Indonesia Reports 59th Human Case of Avian Influenza
Washington File Staff Writer
Washington – A 35-year-old woman from a remote subdistrict in Indonesia’s West Java province has become that nation’s 59th case of human infection with the H5N1 avian influenza virus, and its 46th death.
The Indonesian Ministry of Health confirmed in an August 21 statement from the World Health Organization (WHO) that the woman, from the Cikelet subdistrict, developed symptoms August 8, was hospitalized with severe respiratory disease August 17, and died shortly after admission.
On August 17, the Indonesian Ministry of Health confirmed the country’s 58th case of human infection with the H5N1 avian influenza virus in a 9-year-old girl from a remote village in the Garut district, also in West Java province.
She developed symptoms on August 1, was hospitalized August 14, and died August 15. Recent chicken deaths were reported in her household.
The most recent death in Indonesia brings to 141 the number of human deaths from the H5N1 virus, and to 240 the number of human cases in 10 countries - Azerbaijan, Cambodia, China, Djibouti, Egypt, Indonesia, Iraq, Thailand, Turkey and Vietnam.
THE CIKELET OUTBREAK
A team of WHO experts is in the Cikelet subdistrict investigating the outbreak and monitoring for further cases. Three hamlets are the focus of investigation.
The Cikelet subdistrict consists of 20 isolated hamlets, each with a population of 200-400 residents, many living in large extended families. The hamlets are in a basin surrounded by steep mountains with rocky winding paths that people travel by foot or on horseback.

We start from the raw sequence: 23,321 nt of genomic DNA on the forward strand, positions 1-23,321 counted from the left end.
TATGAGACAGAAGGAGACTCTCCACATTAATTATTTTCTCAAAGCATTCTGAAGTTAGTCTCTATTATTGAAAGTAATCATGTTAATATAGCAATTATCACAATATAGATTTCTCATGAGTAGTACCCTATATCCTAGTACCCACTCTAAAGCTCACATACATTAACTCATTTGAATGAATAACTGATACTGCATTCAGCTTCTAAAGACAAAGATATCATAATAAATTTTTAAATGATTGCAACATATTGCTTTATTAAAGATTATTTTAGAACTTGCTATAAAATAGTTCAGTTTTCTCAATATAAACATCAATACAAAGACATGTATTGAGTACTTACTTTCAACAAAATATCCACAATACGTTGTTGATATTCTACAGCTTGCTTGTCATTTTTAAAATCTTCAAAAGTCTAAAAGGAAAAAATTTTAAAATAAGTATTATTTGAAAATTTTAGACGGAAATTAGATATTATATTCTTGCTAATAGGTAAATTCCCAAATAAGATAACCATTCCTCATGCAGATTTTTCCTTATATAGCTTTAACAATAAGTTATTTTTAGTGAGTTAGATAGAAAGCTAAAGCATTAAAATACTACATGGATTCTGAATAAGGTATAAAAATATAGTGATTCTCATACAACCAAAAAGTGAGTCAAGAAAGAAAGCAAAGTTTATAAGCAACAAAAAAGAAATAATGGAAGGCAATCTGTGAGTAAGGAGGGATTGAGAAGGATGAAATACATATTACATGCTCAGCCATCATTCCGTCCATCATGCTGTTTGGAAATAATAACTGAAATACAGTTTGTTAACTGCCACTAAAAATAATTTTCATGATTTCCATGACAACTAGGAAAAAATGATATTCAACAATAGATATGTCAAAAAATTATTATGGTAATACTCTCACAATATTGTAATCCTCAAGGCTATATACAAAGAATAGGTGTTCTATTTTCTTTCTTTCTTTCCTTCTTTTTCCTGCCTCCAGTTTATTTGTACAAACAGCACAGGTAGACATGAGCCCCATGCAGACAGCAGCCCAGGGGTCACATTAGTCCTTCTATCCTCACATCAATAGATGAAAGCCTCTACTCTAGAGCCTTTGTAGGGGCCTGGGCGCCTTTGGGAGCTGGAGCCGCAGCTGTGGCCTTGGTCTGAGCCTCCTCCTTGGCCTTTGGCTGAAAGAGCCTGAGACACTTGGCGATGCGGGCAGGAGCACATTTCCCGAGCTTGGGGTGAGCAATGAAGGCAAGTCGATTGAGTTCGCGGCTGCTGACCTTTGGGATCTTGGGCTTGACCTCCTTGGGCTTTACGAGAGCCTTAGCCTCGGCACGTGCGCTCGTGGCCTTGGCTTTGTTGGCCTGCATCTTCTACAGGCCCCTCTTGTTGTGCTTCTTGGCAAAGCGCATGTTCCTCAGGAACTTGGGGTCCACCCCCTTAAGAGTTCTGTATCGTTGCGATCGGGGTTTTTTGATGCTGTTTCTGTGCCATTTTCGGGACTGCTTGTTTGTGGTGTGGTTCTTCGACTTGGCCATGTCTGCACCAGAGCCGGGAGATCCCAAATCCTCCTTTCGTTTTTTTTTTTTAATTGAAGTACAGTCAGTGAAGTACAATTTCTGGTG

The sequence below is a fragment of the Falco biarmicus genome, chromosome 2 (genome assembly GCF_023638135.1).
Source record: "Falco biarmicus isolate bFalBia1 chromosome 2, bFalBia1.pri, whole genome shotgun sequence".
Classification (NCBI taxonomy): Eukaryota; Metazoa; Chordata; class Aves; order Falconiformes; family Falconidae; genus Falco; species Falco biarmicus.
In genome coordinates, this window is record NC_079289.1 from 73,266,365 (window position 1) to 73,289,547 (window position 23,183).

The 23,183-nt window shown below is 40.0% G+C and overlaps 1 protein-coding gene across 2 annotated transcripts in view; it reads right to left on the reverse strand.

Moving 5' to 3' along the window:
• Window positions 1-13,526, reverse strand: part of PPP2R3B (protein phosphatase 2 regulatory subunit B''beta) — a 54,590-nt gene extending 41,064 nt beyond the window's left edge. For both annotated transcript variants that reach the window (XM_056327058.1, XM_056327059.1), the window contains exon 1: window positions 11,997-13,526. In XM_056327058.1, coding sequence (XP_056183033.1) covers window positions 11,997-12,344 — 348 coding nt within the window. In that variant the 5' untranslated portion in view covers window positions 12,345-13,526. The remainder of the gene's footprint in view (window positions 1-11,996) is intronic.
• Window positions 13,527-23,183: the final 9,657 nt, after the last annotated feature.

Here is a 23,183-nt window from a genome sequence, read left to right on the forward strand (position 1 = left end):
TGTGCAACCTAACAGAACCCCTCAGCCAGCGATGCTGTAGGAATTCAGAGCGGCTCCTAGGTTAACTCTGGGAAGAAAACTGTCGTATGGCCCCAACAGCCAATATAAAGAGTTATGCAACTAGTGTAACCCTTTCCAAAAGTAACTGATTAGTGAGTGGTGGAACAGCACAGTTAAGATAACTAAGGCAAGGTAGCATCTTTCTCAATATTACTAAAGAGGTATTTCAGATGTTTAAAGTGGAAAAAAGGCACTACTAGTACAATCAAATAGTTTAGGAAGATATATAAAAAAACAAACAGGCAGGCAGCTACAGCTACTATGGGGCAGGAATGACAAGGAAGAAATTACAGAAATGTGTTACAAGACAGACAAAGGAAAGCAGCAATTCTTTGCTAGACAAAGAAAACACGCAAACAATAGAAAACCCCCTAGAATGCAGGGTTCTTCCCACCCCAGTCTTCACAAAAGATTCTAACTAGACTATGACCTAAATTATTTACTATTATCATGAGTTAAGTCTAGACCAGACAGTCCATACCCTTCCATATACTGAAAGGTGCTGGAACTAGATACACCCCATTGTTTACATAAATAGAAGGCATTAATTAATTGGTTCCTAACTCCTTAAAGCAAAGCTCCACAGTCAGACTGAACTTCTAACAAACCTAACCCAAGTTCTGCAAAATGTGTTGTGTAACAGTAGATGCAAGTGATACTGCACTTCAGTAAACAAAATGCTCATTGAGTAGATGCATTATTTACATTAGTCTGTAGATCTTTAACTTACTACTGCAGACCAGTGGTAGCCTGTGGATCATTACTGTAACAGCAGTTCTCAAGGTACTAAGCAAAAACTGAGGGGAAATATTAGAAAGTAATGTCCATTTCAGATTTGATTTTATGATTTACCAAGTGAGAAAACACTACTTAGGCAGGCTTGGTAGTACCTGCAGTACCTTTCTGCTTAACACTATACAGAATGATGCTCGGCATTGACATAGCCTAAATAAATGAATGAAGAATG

In this area, mortality from endemic diseases, especially malaria, is common, access to health care is poor and medical records of deaths are insufficient or nonexistent.
In late June, people from the area bought live chickens from an outside market for a religious feast and integrated the birds into local flocks.
Soon after, chickens began dying in large numbers in an outbreak that continued throughout July and the first week of August, spreading from one hamlet to another.
Local residents who had no experience with H5N1 disposed of carcasses in high-risk ways and ate birds that had been sick. Experts think such exposures are the source of infection for most confirmed or suspected cases.
Deaths from respiratory illness occurred in late July and early August, but no samples were taken and medical records are poor.
Some undiagnosed deaths occurred among family members of confirmed cases but the investigation has found no evidence of human-to-human transmission and no evidence that the virus is spreading more easily from birds to humans.
SOUTHERN BALKANS, CAUCASUS
Despite successful efforts to contain the spread of the deadly H5N1 virus, avian flu poses a threat to a growing number of countries, according to the U.N. Food and Agriculture Organization (FAO), which now considers the Caucasus and southern Balkans “high-risk” areas.
“The region is not only a prime resting ground for migratory bird species,” said Juan Lubroth, head of FAO’s Emergency Prevention System for Transboundary Animal Diseases, in an August 21 statement, “but poultry production is mostly characterized by rural and household husbandry with little in terms of biosecurity and strong regulatory inspection.”